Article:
In the new issue of Business 2.0, there's a brief article on what Google may have up its sleeve.
What if Google (GOOG) wanted to give Wi-Fi access to everyone in America? And what if it had technology capable of targeting advertising to a user’s precise location? The gatekeeper of the world’s information could become one of the globe’s biggest Internet providers and one of its most powerful ad sellers, basically supplanting telecoms in one fell swoop. Sounds crazy, but how might Google go about it? First it would build a national broadband network -- let's call it the GoogleNet -- massive enough to rival even the country's biggest Internet service providers. Business 2.0 has learned from telecom insiders that Google is already building such a network, though ostensibly for many reasons. For the past year, it has quietly been shopping for miles and miles of "dark," or unused, fiber-optic cable across the country from wholesalers such as New York’s AboveNet.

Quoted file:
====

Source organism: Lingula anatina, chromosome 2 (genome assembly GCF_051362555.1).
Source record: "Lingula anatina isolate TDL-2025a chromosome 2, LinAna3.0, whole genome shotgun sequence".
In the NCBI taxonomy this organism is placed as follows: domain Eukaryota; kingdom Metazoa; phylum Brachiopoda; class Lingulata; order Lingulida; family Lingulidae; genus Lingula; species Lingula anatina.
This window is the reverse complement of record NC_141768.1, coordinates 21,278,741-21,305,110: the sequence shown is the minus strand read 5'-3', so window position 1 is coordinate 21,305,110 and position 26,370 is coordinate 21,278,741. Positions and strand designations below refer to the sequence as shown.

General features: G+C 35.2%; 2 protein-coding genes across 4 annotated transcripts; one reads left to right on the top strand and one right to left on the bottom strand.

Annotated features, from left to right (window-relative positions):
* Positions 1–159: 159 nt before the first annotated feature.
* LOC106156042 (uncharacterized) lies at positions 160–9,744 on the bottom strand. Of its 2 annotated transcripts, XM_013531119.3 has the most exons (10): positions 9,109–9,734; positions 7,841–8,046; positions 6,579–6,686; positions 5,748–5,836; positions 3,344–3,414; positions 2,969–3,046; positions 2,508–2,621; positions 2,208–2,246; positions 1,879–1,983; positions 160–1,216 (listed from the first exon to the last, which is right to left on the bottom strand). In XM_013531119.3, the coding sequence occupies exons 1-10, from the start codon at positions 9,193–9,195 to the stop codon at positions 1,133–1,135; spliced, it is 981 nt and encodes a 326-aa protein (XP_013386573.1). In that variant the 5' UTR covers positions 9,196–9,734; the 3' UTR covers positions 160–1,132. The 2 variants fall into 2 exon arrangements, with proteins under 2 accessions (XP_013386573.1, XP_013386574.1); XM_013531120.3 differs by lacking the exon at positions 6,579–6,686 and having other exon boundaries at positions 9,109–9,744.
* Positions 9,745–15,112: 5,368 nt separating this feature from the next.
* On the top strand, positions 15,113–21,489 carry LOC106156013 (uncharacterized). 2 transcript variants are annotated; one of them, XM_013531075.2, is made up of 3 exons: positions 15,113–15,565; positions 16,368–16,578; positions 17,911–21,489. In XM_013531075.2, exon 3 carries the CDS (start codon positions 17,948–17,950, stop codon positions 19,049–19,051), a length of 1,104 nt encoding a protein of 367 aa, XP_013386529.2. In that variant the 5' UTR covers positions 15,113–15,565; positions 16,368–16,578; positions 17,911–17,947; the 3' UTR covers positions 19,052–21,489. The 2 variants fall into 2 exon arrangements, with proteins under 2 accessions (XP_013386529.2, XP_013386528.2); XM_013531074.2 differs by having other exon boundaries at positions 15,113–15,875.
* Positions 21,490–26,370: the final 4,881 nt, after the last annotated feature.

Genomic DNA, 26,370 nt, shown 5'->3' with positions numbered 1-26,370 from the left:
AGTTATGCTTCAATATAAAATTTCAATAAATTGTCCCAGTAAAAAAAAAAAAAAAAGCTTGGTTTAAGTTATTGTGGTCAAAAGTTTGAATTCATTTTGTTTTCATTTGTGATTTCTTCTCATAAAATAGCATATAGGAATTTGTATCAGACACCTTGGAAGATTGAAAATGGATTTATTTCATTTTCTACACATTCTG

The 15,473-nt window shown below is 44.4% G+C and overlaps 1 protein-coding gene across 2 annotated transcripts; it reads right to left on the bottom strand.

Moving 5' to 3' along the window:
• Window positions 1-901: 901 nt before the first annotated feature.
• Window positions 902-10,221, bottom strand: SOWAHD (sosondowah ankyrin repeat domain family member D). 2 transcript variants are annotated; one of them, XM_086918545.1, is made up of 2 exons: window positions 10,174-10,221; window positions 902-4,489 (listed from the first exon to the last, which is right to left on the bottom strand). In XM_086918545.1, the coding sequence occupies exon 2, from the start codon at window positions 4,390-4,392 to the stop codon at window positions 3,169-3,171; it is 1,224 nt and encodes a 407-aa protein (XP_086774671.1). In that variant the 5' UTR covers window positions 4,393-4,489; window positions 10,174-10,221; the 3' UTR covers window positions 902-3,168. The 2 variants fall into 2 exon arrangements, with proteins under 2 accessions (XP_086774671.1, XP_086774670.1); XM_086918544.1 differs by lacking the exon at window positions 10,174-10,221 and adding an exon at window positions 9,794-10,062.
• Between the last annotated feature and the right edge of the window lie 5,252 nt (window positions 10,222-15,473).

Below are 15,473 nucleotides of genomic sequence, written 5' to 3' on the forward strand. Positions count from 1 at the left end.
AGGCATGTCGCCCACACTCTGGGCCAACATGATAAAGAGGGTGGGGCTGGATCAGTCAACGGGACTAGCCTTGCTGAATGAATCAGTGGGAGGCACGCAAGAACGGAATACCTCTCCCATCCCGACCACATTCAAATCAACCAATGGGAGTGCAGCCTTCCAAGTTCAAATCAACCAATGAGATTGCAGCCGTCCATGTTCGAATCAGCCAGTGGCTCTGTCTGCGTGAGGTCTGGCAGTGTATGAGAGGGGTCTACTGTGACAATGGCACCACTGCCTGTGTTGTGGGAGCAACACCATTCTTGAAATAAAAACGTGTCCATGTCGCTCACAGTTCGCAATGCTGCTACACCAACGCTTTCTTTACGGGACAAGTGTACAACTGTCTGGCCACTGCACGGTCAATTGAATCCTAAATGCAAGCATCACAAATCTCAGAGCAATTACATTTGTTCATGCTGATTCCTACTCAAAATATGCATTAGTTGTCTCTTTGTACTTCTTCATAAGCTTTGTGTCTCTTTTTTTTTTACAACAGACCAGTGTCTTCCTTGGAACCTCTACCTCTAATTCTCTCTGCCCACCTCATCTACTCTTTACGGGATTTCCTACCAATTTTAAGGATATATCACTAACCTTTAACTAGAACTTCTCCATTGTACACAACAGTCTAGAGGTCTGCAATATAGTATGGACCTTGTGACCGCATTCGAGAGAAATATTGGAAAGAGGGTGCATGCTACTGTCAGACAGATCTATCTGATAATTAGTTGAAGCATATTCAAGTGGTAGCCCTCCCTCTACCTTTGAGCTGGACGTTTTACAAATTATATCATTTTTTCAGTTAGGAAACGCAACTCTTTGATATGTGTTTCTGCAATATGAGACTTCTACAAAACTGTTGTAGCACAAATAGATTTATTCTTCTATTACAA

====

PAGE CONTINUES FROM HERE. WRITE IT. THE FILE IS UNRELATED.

Intriguing stuff. Could Google be positioning itself to cover the US with free wifi? This is speculation but it's good to consider the impact on libraries. Presence would be a million times more important as our users move to laptops and portable, converged devices. With net access anywhere anytime, the library had better be a key player in folk's information seeking behaviors.
Take a look at this article... and file it away to look at in a few months (years?) when Google is making opther huge strides for information access to users...Posted by Michael at September 9, 2005 06:18 AM | TrackBack